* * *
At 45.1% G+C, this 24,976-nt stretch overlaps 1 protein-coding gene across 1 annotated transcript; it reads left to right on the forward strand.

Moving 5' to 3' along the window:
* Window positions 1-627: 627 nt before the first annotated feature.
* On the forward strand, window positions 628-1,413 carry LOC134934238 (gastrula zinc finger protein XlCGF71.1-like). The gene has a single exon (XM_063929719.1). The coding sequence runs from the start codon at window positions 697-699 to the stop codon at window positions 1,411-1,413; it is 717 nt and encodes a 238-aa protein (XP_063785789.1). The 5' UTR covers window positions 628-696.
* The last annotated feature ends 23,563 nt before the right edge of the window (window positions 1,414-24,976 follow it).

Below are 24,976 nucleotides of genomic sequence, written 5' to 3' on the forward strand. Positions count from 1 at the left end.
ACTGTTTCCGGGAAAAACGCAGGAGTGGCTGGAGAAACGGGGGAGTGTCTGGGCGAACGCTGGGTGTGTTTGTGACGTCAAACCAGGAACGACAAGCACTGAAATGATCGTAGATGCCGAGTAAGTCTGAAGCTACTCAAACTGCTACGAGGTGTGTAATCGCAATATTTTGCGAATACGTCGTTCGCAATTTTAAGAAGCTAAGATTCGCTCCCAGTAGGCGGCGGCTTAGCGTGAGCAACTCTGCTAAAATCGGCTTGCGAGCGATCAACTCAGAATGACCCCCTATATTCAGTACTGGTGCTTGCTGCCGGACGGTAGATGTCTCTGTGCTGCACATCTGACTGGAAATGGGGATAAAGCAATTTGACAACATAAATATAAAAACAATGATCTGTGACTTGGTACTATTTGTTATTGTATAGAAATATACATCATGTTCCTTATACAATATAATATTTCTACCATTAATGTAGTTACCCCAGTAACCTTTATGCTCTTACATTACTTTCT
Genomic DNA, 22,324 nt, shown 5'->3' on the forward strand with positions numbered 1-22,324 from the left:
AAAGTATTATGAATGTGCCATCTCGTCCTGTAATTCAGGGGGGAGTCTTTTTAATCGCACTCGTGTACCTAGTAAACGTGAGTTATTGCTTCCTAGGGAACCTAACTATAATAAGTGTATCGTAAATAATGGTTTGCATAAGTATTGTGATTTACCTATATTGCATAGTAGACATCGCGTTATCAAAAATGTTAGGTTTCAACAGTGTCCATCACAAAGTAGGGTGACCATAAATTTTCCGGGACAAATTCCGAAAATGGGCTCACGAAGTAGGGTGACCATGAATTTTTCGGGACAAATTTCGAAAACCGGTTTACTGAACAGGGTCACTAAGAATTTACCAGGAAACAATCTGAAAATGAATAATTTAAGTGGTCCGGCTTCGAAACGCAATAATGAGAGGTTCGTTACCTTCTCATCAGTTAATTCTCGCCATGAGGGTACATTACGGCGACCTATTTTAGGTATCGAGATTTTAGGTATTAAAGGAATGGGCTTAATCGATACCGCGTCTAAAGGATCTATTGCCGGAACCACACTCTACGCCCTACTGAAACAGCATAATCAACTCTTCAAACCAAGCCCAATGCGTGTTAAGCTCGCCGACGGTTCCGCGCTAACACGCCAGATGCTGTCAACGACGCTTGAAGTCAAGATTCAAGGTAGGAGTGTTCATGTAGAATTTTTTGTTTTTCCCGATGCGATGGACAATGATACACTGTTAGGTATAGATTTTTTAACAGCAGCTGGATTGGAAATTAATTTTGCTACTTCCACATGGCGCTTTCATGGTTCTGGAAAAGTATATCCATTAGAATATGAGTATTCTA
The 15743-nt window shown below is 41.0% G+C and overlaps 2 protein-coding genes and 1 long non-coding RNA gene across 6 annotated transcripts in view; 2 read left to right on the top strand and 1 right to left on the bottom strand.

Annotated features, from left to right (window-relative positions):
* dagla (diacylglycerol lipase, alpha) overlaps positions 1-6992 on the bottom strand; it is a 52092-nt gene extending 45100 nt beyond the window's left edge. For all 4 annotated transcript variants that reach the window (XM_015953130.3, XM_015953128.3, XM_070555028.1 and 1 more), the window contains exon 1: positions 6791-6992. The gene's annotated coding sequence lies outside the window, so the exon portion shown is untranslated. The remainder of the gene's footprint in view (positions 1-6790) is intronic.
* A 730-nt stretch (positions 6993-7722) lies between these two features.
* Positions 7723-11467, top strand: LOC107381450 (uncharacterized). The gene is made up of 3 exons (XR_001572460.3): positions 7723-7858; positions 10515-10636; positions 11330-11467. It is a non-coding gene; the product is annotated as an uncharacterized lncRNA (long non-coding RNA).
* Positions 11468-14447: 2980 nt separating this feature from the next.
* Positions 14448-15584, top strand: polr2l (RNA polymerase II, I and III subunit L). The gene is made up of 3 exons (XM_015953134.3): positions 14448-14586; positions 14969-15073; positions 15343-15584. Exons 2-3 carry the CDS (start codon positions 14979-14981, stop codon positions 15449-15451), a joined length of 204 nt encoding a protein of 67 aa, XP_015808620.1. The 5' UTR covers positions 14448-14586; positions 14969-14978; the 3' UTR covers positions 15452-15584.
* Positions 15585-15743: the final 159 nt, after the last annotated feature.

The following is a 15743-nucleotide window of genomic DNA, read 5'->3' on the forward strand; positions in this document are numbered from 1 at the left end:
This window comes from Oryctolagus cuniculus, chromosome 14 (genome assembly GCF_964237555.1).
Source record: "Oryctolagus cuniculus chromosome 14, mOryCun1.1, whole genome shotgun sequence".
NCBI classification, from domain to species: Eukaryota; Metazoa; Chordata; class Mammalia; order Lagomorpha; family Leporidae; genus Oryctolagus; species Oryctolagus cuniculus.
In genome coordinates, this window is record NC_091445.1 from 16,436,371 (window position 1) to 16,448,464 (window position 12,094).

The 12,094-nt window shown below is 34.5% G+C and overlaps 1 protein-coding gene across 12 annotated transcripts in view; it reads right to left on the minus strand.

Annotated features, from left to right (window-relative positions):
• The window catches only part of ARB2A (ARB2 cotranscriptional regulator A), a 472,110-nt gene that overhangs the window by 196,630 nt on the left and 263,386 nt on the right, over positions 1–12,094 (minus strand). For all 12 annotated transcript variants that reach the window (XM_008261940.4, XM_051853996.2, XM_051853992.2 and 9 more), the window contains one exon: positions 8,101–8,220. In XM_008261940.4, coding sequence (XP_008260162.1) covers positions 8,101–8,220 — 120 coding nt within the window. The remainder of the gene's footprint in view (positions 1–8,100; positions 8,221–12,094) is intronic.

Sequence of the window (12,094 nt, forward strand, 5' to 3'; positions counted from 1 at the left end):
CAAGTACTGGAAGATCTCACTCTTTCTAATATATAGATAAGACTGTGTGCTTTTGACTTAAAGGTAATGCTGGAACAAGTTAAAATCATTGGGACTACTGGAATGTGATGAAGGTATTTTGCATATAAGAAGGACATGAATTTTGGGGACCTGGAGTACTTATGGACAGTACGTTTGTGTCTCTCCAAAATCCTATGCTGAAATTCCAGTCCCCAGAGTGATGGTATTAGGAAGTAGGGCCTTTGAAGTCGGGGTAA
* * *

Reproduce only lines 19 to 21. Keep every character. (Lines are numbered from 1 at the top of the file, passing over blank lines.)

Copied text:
This window comes from Oryctolagus cuniculus, chromosome 14 (genome assembly GCF_964237555.1).
Source record: "Oryctolagus cuniculus chromosome 14, mOryCun1.1, whole genome shotgun sequence".
NCBI classification, from domain to species: Eukaryota; Metazoa; Chordata; class Mammalia; order Lagomorpha; family Leporidae; genus Oryctolagus; species Oryctolagus cuniculus.